Standard is revised for medical staff bylaws
Joint Commission: It provides more flexibility
The Joint Commission has approved revisions to Medical Staff (MS) 01.01.01, formerly known as MS.1.20. This standard, it says, "is designed to contribute to patient safety and quality of care through the support of a well-functioning, positive relationship between a hospital's medical staff and governing body."
Standard MS.01.01.01 addresses the medical staff's self-governance and its accountability to the governing body for the quality and safety of patient care. It recognizes that while a hospital's governing body is ultimately responsible for the quality and safety of care, the governing body, medical staff, and administration must collaborate to achieve this goal.
The revisions are based on the unanimous recommendations of an 18-member expert task force representing the American College of Physicians, American College of Surgeons, American Dental Association, American Hospital Association, American Medical Association, Federation of American Hospitals, National Association Medical Staff Services, as well as hospital trustees and health care attorneys.
The revised standard goes into effect March 31, 2011, which provides a year for ED managers and other hospital leaders to come into compliance with the revised requirements. The deadline also gives officials with The Joint Commission an opportunity to answer any questions that might arise about the revised standard. They also say it will provide additional education to support hospitals and prepare them for implementation of the standard.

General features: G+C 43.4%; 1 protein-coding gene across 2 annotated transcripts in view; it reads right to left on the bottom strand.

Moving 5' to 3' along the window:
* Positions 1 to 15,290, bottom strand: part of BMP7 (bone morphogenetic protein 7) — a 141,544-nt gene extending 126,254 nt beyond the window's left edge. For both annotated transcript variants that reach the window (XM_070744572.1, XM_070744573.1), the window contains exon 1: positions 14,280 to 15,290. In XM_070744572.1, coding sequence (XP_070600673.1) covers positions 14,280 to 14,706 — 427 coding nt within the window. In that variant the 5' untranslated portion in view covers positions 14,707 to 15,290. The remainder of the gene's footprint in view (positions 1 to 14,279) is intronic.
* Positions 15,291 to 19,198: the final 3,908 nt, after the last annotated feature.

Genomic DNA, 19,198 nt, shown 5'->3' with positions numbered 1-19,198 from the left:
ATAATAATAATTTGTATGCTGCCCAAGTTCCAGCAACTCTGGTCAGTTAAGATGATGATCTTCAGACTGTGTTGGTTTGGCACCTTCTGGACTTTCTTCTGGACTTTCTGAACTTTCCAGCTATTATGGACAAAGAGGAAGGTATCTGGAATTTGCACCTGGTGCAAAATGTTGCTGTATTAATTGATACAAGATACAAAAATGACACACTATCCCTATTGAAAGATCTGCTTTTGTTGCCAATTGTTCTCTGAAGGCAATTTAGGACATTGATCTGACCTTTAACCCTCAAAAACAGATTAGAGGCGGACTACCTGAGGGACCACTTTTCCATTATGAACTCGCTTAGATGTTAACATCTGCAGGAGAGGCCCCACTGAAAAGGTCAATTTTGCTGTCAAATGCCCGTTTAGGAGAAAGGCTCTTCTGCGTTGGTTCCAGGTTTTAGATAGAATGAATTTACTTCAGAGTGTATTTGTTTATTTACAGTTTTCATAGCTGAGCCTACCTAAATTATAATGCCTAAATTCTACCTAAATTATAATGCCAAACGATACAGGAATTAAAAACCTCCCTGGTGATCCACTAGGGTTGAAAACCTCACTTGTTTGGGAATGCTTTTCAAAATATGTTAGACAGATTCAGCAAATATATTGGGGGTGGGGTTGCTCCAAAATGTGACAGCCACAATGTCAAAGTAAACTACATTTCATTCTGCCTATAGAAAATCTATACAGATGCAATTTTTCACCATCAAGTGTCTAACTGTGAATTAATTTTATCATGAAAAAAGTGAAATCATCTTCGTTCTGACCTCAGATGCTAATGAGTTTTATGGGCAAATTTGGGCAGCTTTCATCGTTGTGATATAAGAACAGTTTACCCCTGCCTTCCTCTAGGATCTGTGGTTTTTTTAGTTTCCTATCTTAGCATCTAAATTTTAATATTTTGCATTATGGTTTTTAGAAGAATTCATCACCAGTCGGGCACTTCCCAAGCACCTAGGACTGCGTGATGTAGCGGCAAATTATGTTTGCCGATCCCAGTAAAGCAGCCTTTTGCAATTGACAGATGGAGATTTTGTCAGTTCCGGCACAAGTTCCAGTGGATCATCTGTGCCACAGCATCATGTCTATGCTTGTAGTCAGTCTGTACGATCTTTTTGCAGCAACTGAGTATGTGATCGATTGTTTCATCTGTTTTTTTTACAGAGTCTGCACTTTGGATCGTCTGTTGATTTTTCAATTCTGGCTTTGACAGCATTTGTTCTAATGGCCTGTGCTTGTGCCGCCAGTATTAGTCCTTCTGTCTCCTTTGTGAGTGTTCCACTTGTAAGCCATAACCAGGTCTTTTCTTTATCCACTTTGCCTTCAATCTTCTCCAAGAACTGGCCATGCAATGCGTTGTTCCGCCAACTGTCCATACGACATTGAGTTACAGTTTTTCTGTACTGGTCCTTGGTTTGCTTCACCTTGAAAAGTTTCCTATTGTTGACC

The medical staff bylaws issue has been a subject of interest from physicians and hospitals for several years, notes Charles A. Mowll, FACHE, executive vice president of business development, government, and external relations for The Joint Commission. Changes had been proposed in 2007, but hospital officials had thought they were overly proscriptive and they didn't really see a quality and safety impact, he says.
"The standard defines those elements that need to be cited in the bylaws, but when we put the standard out we also said all the attendant detail and descriptions of those items had to be in the bylaws as well, and that was just not reality in many hospitals; many have them in policies and procedures and rules and regulations," Mowll explains. "If we had let it stand in its old form, hospitals would have had to go in and move a lot of material around from rules and regulations to bylaws, and bylaws require joint endorsement of both medical staff and the governing body."
Under the revised standard, if the medical staff wants to have the associated details in the bylaws they can, but they can also reference them in rules and regulations or policies and procedures, he says.
For ED managers, says Mowll, the revised standard might not require many changes at all. "It is our hope that this change will not have any dramatic impact on well-functioning staff in terms its relationship with the governing body," he says. "We don't want to fix what isn't broken."